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Bessma Momani, professor at the Balsillie School of International Affairs and Senior Fellow at the Centre for International Governance Innovation. She is co-editor of Strengthening the Canadian Armed Forces through Diversity and Inclusion.

Being cynical about Canada’s feminist foreign-policy agenda is easy. Make no mistake, there is lots to criticize about what is often seen as a traditional foreign agenda with a hint of women thrown in for good measure. Critics call this a policy of “just add women and stir.” But Canada is on to something, getting us global recognition for a policy that serves us all good.

While in Jordan last month to celebrate the opening of our International Development Research Council’s regional office in Amman, I watched a Jordanian TV news report of King Abdullah visiting women officers in the Jordanian Armed Forces (JAF). This small group of 35 women was the kingdom’s first all-female platoon trained by the Canadian Armed Forces in a two-year program to strengthen Jordan’s quick-reaction forces’ operational capacity as part of Operation Impact.

The Jordanian government approached Canada, over other NATO partners such as the United States or Britain which have provided similar programs in other countries, to deliver this unique training. We do not have the same country brand of having a heavy military footprint in the region. After all, Jordan was firmly under British tutelage for decades and the United States has a long and sordid reputation of its military making a muck in the Middle East.

Training Jordanian female officers to deal with the influx of women and children refugees crossing its long border with Syria, detect female suicide bombers with ties to Islamic State terrorists and provide medical aid as first responders to female civilians affected by violence are among the activities provided by Canada.

While I was in Amman, a Canadian in my hometown of Kitchener-Waterloo grumbled to Conservative Party Leader Andrew Scheer in a town-hall meeting about Canadian foreign assistance to Jordan. For many Canadians, feeling far removed from the Canadian Armed Forces (CAF) and not knowing why Canada’s military is engaged in overseas missions is easy. Add to that the murky goals of Canada’s feminist foreign-policy agenda and we could easily lose sight of CAF’s valued activities and its role in the Middle East. Many Canadians may not see why providing this training is valuable to us, as Canadians; that is, until you know the story of Linda Vatcher.

A retired school teacher from Newfoundland, 62-year old Ms. Vatcher was visiting Jordan with her son in December, 2016, and taking in the majestic historic sites of the kingdom. Only briefly in Jordan, Ms. Vatcher was touring Kerak’s famous crusader castle at the very moment Jordanian security forces were trying to enter a suspicious home in a nearby town that neighbours had complained about. Taking advantage of social sensitivities of the conservative Kerak community, the suspected terrorists cried that women in the house were uncovered. This delay gave them enough time to mobilize guns and arms and engage in a fatal shootout with Jordanian forces; they then escaped to hideout in Kerak castle where Linda Vatcher was killed in further exchange of fire.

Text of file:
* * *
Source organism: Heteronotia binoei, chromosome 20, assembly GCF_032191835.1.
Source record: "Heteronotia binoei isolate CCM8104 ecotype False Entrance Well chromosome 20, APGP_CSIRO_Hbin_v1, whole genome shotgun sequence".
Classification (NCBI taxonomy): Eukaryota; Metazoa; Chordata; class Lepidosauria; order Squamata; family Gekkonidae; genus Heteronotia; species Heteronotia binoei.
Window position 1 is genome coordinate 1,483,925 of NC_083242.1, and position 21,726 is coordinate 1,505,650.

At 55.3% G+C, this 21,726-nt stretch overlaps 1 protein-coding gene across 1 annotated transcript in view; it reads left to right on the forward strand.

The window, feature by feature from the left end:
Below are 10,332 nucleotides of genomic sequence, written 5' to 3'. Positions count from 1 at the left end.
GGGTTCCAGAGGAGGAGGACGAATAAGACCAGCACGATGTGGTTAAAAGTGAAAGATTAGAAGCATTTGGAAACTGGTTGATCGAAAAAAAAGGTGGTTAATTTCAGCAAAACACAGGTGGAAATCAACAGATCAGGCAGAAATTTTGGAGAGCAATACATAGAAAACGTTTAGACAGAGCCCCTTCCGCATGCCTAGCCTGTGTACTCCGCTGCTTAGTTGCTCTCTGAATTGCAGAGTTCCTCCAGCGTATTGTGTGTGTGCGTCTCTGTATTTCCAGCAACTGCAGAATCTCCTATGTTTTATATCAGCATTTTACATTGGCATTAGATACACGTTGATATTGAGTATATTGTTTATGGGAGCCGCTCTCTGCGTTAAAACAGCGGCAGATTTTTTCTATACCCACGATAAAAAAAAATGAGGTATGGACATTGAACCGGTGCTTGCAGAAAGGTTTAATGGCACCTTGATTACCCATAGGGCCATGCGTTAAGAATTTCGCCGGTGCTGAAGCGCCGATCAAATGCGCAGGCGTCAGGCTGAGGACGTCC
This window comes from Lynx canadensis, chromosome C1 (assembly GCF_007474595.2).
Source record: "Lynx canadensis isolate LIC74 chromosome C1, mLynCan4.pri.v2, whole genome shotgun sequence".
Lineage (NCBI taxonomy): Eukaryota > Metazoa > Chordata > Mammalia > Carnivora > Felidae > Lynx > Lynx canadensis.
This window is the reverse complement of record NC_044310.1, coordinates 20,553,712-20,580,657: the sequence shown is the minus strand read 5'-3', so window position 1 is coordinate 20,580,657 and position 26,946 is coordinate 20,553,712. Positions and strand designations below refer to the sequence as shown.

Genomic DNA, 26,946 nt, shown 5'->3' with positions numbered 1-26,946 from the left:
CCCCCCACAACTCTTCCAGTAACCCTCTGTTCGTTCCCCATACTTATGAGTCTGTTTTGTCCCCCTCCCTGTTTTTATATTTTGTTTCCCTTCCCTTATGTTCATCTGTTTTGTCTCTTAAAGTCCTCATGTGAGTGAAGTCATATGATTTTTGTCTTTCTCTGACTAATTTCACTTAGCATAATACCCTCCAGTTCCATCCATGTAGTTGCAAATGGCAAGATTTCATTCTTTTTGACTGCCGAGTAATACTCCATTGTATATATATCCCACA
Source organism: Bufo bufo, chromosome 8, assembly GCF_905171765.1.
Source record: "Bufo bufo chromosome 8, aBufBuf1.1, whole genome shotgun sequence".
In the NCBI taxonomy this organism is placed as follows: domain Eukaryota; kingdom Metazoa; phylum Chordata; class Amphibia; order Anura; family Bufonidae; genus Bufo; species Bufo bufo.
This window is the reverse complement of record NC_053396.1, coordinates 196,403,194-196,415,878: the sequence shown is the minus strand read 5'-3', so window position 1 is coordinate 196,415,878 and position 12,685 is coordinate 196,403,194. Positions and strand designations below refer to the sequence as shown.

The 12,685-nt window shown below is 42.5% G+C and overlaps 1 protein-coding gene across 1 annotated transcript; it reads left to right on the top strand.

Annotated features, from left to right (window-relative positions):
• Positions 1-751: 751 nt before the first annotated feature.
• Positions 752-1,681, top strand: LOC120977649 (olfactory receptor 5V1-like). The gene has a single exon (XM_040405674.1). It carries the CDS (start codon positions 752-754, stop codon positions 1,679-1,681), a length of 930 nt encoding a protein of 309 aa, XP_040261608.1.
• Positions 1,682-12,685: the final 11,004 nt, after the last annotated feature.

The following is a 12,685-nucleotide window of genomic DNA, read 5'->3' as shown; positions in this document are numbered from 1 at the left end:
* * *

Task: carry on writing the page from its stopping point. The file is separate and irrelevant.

Had there been women on the Jordanian security team to enter that suspicious home, things might have turned out differently. That day, in one of the rare instances that terrorists have attacked this relatively tranquil Middle East country, 14 innocent people were killed. Ms. Vatcher was the only foreigner among the dead. After that attack, Jordan approached Canada to help train women to join in its security and counterterror forces.

I had the pleasure of meeting one of the CAF’s Training Assistance Team members, Captain Aisha Jawed, who humbly spoke about the bond she shared with the Jordanian platoon after six months on the job. With no shortage of challenges facing women in the CAF as well, there are lots of lessons for Canadian and Jordanian women military officers to share. Both Jordanian and Canadian militaries need cultural change to achieve true gender equality.

A feminist foreign policy works to better life for those abroad and prevent the senseless death of women such as Linda Vatcher who were in the wrong place, at the wrong time. Investment in a feminist foreign policy is not an abstract or ideological agenda, it has real impact on allies, Canadians, and half of society.

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